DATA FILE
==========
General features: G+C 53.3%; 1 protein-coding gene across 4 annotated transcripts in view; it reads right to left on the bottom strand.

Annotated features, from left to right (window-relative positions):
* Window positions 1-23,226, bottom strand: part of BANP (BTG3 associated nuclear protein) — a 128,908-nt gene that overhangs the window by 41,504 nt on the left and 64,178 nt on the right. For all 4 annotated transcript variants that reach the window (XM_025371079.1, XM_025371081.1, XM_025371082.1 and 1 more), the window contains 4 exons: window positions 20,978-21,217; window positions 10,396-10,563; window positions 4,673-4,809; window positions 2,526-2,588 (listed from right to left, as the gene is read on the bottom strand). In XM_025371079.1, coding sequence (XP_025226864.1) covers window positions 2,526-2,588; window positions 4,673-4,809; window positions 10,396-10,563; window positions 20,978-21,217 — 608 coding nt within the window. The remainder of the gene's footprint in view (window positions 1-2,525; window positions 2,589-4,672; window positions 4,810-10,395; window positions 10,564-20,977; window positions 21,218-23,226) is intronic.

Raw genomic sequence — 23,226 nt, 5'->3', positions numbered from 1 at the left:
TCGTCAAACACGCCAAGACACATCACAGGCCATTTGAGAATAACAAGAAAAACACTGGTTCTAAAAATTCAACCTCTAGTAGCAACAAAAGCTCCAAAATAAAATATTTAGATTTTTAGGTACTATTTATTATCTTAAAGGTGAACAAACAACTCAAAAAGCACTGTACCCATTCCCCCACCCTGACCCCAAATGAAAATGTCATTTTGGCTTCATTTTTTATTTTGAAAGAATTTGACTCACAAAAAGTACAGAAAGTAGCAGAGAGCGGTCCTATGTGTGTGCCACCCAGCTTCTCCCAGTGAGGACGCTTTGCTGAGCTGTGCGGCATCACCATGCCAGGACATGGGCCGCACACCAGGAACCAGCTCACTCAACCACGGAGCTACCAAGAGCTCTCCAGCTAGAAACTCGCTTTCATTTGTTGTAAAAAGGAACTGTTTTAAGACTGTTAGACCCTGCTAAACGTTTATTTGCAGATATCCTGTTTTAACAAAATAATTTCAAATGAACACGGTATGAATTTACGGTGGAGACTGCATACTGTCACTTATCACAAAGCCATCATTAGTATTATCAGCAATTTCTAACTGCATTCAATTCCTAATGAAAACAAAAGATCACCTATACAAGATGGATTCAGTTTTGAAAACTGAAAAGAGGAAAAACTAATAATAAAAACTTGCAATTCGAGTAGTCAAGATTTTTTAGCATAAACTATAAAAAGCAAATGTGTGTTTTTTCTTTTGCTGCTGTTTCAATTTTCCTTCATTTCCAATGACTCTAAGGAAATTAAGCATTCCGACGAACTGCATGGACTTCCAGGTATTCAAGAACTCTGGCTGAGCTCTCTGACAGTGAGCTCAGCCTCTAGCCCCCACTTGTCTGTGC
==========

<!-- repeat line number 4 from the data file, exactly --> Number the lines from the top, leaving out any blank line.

Raw genomic sequence — 23,226 nt, 5'->3', positions numbered from 1 at the left: